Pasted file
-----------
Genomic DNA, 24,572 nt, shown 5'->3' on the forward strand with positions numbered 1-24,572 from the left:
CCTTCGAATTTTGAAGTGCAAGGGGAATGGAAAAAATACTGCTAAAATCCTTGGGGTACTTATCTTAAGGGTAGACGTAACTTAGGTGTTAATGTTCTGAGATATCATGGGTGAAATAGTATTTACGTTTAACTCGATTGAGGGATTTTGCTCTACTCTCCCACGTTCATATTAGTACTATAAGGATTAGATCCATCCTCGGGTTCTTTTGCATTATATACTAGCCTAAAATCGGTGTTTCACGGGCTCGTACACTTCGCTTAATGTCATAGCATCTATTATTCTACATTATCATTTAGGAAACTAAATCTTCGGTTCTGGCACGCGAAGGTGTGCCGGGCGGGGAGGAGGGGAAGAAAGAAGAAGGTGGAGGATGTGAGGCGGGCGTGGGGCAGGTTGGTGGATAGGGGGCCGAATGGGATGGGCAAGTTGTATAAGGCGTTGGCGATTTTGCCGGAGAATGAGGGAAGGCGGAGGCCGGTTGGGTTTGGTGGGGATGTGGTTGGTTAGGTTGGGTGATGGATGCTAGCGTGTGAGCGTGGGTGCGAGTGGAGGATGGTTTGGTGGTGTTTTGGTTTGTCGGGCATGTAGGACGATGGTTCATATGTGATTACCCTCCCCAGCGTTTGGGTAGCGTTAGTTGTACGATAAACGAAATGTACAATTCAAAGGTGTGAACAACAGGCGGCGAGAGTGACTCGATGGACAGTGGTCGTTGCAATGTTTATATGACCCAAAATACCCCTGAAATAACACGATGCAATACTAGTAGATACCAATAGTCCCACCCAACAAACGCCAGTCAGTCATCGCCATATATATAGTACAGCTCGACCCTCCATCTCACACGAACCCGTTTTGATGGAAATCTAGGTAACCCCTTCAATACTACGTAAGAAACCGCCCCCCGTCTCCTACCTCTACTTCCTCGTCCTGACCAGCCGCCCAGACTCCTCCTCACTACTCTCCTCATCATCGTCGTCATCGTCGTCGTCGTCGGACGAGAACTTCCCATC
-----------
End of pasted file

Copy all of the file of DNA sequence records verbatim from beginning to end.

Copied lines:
Genomic DNA, 24,572 nt, shown 5'->3' on the forward strand with positions numbered 1-24,572 from the left:
CCTTCGAATTTTGAAGTGCAAGGGGAATGGAAAAAATACTGCTAAAATCCTTGGGGTACTTATCTTAAGGGTAGACGTAACTTAGGTGTTAATGTTCTGAGATATCATGGGTGAAATAGTATTTACGTTTAACTCGATTGAGGGATTTTGCTCTACTCTCCCACGTTCATATTAGTACTATAAGGATTAGATCCATCCTCGGGTTCTTTTGCATTATATACTAGCCTAAAATCGGTGTTTCACGGGCTCGTACACTTCGCTTAATGTCATAGCATCTATTATTCTACATTATCATTTAGGAAACTAAATCTTCGGTTCTGGCACGCGAAGGTGTGCCGGGCGGGGAGGAGGGGAAGAAAGAAGAAGGTGGAGGATGTGAGGCGGGCGTGGGGCAGGTTGGTGGATAGGGGGCCGAATGGGATGGGCAAGTTGTATAAGGCGTTGGCGATTTTGCCGGAGAATGAGGGAAGGCGGAGGCCGGTTGGGTTTGGTGGGGATGTGGTTGGTTAGGTTGGGTGATGGATGCTAGCGTGTGAGCGTGGGTGCGAGTGGAGGATGGTTTGGTGGTGTTTTGGTTTGTCGGGCATGTAGGACGATGGTTCATATGTGATTACCCTCCCCAGCGTTTGGGTAGCGTTAGTTGTACGATAAACGAAATGTACAATTCAAAGGTGTGAACAACAGGCGGCGAGAGTGACTCGATGGACAGTGGTCGTTGCAATGTTTATATGACCCAAAATACCCCTGAAATAACACGATGCAATACTAGTAGATACCAATAGTCCCACCCAACAAACGCCAGTCAGTCATCGCCATATATATAGTACAGCTCGACCCTCCATCTCACACGAACCCGTTTTGATGGAAATCTAGGTAACCCCTTCAATACTACGTAAGAAACCGCCCCCCGTCTCCTACCTCTACTTCCTCGTCCTGACCAGCCGCCCAGACTCCTCCTCACTACTCTCCTCATCATCGTCGTCATCGTCGTCGTCGTCGGACGAGAACTTCCCATC